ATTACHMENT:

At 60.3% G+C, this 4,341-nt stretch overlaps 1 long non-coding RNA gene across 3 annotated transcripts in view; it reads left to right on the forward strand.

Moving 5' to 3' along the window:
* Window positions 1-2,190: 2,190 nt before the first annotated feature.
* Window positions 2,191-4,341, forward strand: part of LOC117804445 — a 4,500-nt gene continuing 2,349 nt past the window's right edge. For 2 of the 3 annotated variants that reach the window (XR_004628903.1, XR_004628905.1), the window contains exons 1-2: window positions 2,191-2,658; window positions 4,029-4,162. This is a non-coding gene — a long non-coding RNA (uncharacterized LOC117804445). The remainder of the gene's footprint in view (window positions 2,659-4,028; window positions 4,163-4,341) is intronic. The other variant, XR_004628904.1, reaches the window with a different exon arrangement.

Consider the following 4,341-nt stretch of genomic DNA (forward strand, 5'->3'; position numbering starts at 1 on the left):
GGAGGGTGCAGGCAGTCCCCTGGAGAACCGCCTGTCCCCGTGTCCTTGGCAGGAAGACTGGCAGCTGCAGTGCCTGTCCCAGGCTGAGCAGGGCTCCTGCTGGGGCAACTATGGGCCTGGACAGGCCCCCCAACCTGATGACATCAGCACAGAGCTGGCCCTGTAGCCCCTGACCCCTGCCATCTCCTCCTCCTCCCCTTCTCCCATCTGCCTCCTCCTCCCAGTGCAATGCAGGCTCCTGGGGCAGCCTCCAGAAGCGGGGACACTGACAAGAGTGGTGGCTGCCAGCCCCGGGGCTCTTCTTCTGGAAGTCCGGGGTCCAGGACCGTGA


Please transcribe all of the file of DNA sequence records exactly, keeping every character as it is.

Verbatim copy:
At 60.3% G+C, this 4,341-nt stretch overlaps 1 long non-coding RNA gene across 3 annotated transcripts in view; it reads left to right on the forward strand.

Moving 5' to 3' along the window:
* Window positions 1-2,190: 2,190 nt before the first annotated feature.
* Window positions 2,191-4,341, forward strand: part of LOC117804445 — a 4,500-nt gene continuing 2,349 nt past the window's right edge. For 2 of the 3 annotated variants that reach the window (XR_004628903.1, XR_004628905.1), the window contains exons 1-2: window positions 2,191-2,658; window positions 4,029-4,162. This is a non-coding gene — a long non-coding RNA (uncharacterized LOC117804445). The remainder of the gene's footprint in view (window positions 2,659-4,028; window positions 4,163-4,341) is intronic. The other variant, XR_004628904.1, reaches the window with a different exon arrangement.

Consider the following 4,341-nt stretch of genomic DNA (forward strand, 5'->3'; position numbering starts at 1 on the left):
GGAGGGTGCAGGCAGTCCCCTGGAGAACCGCCTGTCCCCGTGTCCTTGGCAGGAAGACTGGCAGCTGCAGTGCCTGTCCCAGGCTGAGCAGGGCTCCTGCTGGGGCAACTATGGGCCTGGACAGGCCCCCCAACCTGATGACATCAGCACAGAGCTGGCCCTGTAGCCCCTGACCCCTGCCATCTCCTCCTCCTCCCCTTCTCCCATCTGCCTCCTCCTCCCAGTGCAATGCAGGCTCCTGGGGCAGCCTCCAGAAGCGGGGACACTGACAAGAGTGGTGGCTGCCAGCCCCGGGGCTCTTCTTCTGGAAGTCCGGGGTCCAGGACCGTGA